Ballin eyeing world's highest free-standing mountain

Sea Eagles ironman Matt Ballin has set himself a rather unusual goal for the new year. Unlike most NRL players, for Manly’s tackling machine it doesn’t involve a rugby league ball or a single tackle.

The Sea Eagles hooker is on an inspiring mission to conquer 10 mountains in 12 months in a bid to challenge both his physical and mental resilience.

Since embarking on the club’s preseason camp to Mount Kosciuszko at the end of last year, Ballin has taken an interest in climbing some of the highest mountains.

Despite training five days a week with the Sea Eagles, Ballin has already climbed to the summit of two mountains following Manly’s taxing ordeal on Mount Kosciuszko.

The Manly workhorse now has his sights set on an end of year trip to Africa to conquer the highest free-standing mountain in the world, Mount Kilimanjaro.

“I’ve made it a goal for 2015 that I want to do a few mountain climbs and just do a lot more outdoor things,” Ballin said.

“I did Mount Coolum up in Queensland, which is not a really high mountain. I think it’s about 250 metres above sea level. I want to climb 10 mountains in 2015. The ultimate one would be to climb Mount Kilimanjaro in Africa at the end of the year. That is my goal at the end of the year. Whether it comes off or not is another thing, but it’s just something I want to test myself in and it’s a massive challenge physically and mentally to do a mountain as big as that.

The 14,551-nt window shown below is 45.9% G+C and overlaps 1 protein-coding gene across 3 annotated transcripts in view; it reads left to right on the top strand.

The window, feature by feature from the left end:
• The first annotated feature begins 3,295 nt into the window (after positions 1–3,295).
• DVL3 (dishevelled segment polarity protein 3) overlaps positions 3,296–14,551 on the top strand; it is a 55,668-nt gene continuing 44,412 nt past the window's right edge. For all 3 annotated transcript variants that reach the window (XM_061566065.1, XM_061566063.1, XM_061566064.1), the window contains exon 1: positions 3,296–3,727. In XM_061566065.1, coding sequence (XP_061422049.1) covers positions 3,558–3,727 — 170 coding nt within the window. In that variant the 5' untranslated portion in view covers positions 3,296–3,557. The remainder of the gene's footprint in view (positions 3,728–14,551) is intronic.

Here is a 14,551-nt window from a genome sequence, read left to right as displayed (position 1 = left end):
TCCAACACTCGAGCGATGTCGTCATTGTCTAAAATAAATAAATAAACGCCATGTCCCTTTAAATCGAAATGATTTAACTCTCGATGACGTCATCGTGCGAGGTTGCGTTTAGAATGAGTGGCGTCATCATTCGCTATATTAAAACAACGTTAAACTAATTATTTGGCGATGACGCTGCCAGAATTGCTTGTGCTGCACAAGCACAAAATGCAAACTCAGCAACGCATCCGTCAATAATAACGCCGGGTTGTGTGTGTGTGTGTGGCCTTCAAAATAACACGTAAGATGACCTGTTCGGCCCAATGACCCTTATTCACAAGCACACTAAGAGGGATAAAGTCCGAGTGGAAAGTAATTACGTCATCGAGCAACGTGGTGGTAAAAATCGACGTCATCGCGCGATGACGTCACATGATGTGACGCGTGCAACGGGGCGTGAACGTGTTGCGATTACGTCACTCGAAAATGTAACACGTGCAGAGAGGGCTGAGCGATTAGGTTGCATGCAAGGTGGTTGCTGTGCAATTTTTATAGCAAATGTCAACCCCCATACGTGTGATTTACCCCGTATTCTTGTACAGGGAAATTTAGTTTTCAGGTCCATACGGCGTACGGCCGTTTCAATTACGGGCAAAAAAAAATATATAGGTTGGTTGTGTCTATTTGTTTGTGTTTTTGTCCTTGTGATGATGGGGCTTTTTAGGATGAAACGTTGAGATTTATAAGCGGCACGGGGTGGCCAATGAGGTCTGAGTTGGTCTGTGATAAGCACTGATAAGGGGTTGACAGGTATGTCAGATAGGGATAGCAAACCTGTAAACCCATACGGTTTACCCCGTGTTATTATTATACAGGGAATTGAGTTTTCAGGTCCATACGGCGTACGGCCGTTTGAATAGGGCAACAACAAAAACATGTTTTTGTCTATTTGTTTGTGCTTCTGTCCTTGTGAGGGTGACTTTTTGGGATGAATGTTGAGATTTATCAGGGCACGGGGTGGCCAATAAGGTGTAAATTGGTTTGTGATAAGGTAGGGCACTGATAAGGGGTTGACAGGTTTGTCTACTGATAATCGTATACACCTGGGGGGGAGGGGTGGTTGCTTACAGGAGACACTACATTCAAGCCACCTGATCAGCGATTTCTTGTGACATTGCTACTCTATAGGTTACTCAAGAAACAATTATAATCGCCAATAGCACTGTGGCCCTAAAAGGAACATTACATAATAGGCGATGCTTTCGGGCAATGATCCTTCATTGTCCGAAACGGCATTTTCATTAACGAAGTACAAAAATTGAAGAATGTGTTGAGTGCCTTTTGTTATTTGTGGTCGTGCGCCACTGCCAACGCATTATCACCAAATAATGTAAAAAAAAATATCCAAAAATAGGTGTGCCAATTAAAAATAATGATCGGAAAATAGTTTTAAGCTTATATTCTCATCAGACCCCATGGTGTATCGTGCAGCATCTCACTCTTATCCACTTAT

“There’s a lot of training to be done but I love the training. It can only be good for my footy, the determination and mental toughness you need to climb mountains like that, it’s such a challenge and I just enjoy that perspective on physical activity. I can see it working well with footy. It takes my mind away from footy but also change your body and mind to handle tough situations.”

The Sea Eagles hooker said the Mount Kosciuszko climb tested the team in ways he never imagined.

While some of the physical skills required to climb the mountain won't help him much on a rugby league field, Ballin said the mental aspect of the trip was hugely beneficial.

"Everyone was tested in different ways. It was freezing cold towards the top, it was wet, the wind was blowing and I was just trying to do my best there with my partner for the climb, Justin Horo," Ballin said.

"The boys got a lot out of it. I thought the main thing was the team work and communication we established. We were singing songs at one point and I thought a lot of the players really stepped up and showed that they were made out of a lot of tough stuff."

Ballin has also got his family involved in exploring the outdoors, admitting the new lifestyle choice was a positive influence on his family.

"For me it’s been great individually, and now that I’m sharing it with my children, my wife and my daughter, I get a lot of satisfaction out of it," Ballin said.

"Getting away from the TV and the house and just getting outdoor, it’s a healthy lifestyle."